CAFC Denies Pro Se Intervenor Rights

Motionless Keyboard Co. v. Microsoft Corp., (Fed. Cir. 2006) (non-precedential ruling)

By Tom Loos,

The CAFC upheld a ruling by the Oregon DC denying an individual inventor to intervene in behalf of a corporation. 

Motionless Keyboard Co.(“MKC”) sued Microsoft for patent infringement.  Microsoft prevailed at summary judgment.  Thomas L. Gambaro, inventor of the patents and MKC’s majority share holder, then attempted to intervene under Fed. R. Civ. P. Rule 24. Gambaro argued he needed to appear as “Pro Se to continue to represent the Plaintiff” since “counsel has withdrawn.” 

The CAFC cited 28 U.S.C. § 1654 and Rowland v. Calif. Men’s Colony, 506 U.S. 194 (1993) to state that “a corporation may appear in federal court only if represented by licensed counsel.”  Applying 9th Circuit law, the CAFC held “to allow Gambaro…to intervene rather than hire replacement counsel ‘would eviscerate section 1654’” (quote from United States v. High Country Broad. Co., 3. F.3d 1244, 1245 (9th Cir. 1993)).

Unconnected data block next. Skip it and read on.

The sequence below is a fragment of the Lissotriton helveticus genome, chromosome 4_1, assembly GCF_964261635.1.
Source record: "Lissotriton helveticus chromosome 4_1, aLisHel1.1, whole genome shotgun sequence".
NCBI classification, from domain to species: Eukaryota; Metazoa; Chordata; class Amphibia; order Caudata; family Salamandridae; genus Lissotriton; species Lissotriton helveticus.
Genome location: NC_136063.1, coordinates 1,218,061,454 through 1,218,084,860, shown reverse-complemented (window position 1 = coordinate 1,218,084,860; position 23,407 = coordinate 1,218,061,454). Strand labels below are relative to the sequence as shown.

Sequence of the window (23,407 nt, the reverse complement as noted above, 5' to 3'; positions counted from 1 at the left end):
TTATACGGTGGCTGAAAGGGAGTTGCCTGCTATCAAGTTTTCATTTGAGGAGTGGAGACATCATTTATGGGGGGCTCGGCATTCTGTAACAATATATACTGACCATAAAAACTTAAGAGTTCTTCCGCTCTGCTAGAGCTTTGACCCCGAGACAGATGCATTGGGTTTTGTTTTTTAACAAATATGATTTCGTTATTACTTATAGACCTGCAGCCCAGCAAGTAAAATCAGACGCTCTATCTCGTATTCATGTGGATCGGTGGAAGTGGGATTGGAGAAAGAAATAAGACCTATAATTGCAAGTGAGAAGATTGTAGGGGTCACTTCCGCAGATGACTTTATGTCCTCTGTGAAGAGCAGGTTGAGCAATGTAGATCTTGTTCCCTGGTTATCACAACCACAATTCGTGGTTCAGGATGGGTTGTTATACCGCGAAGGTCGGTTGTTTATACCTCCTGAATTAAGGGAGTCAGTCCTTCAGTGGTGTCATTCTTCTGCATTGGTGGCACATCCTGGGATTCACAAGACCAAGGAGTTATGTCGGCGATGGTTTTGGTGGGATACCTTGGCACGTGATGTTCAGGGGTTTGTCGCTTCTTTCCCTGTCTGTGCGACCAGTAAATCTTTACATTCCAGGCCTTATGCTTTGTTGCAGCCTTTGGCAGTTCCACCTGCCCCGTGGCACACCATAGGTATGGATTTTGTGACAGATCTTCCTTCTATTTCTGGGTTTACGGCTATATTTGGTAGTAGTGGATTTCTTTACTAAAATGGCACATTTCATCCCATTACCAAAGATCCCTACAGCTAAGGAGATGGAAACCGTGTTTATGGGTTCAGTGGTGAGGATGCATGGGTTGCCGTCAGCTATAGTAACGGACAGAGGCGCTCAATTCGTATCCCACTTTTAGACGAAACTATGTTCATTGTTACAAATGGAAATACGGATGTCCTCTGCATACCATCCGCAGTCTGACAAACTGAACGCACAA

After losing summary judgment, MKC transferred its patent rights to Gambaro.  The CAFC held that “Gambaro may have an interest allowing him to bring an infringement action in his own name [based on the patents], but he may not participate in the case filed by MKC as the plaintiff.”

This post was written by Tom Loos, PhD.  Tom is a summer associate at MBHB and a law student at the University of Michigan School of Law.  He plans to graduate in 2007.